In almost every discussion about RISC-V’s position in the ecosystem, the instruction set architecture (ISA) is often seen as a direct competitor to Arm. Most people view the two ISAs as being engaged in a winner-take-all, zero-sum contest, where only one can prevail. However, we believe that, at least for the foreseeable future, the industry will witness a greater degree of mixing and matching. Both ISAs are likely to coexist side by side within increasingly heterogeneous chips.
Guest author Jonathan Goldberg is the founder of D2D Advisory, a multi-functional consulting firm. Jonathan has developed growth strategies and alliances for companies in the mobile, networking, gaming, and software industries.
Admittedly, the entire history of technology is against us on this one. Over the past 40 years, we have seen a recurring pattern: software ecosystems tend to consolidate around a single platform. No one wants to write the same software twice, and not just write but design, test, and debug. So, developers have generally followed their own paths to maximize profits, which, over time, leads to the dominance of a single platform.
However, this old truism is not entirely accurate… ISAs are not exactly software.
Much of an ISA’s functionality lies in providing a common set of low-level language tools. These tools enable higher-level software to fully utilize the capabilities of the chip running each ISA. Therefore, some software tendencies still hold.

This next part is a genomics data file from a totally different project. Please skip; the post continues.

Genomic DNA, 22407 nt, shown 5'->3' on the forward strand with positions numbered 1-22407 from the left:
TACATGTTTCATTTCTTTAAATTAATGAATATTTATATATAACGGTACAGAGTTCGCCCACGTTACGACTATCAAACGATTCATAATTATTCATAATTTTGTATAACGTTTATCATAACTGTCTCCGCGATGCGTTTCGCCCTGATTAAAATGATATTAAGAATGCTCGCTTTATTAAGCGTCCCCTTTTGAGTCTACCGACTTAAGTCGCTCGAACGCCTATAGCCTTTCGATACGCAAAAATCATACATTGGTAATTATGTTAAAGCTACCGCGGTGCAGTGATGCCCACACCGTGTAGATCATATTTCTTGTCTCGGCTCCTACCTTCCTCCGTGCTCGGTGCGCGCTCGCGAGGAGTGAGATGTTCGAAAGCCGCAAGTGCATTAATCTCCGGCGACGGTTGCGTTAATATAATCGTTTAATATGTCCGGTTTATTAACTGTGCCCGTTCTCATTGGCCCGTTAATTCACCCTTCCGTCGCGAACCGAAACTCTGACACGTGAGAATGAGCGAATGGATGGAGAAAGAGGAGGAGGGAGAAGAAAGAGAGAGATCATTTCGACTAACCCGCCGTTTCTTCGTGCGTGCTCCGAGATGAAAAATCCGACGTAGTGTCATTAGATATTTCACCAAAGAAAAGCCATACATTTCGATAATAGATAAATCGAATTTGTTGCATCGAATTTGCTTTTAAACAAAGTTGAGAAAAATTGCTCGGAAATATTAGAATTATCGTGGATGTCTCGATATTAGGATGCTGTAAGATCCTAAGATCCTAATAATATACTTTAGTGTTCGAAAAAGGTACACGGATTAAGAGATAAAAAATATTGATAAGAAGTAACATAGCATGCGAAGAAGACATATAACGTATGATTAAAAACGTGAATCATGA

For user-level functionality (such as applications, infrastructure, and apps), a penalty remains for supporting multiple ISAs, as evidenced by Arm’s decade-long slog to enter the data center market. However, ISAs are rarely touched directly by this kind of software developer. Instead, ISAs are more crucial for chip designers – and they, too, are not keen on supporting multiple ISAs, as this requires multiple sets of tools and expertise. But this is a much smaller audience and a much more manageable problem. The cost-benefit equation plays out differently here. For a growing number of chip designers, the advantages of using multiple ISAs justify the cost of supporting both.
Chip designers usually have teams large enough to handle multiple layers of design expertise. Additionally, not all chip workloads are equal. In many cases, designing RISC-V cores alongside Arm cores can lead to superior solutions. RISC-V cores are not exactly free, but Arm cores tend to be more expensive, and the company appears intent on increasing those prices.
Arm cores are largely fixed in their capabilities, whereas RISC-V cores are marketed as being very ‘flexible’ (though not entirely, but close enough for our discussion). By mixing and matching the two systems, chip designers can find more optimal paths for their needs.
This is not just theory; we have seen it in practice. Apple’s A- and M-Series processors, as well as Google’s TPUs, appear to incorporate both Arm and RISC-V cores. This trend is evident in many other chips as well.
We recently spoke with a designer deeply involved in the IoT sector who we assumed used only RISC-V. He was quick to clarify, “I use both.” This all costs a bit more in terms of upfront costs and design team size, but the benefits clearly outweigh those costs in many cases.
Will this remain the case forever? Ask anyone on either side, and they are quick to say no. Highlander rules apply, there can be only one. However, in practice, we are not so certain. Chips are changing, becoming more diverse and heterogeneous, as designers search for ways to cope with the slowing of Moore’s Law. This has opened up the door to a rethinking of past rules. Therefore, we expect that for a long time to come, we will see both RISC-V and Arm sitting next to each other in many chips.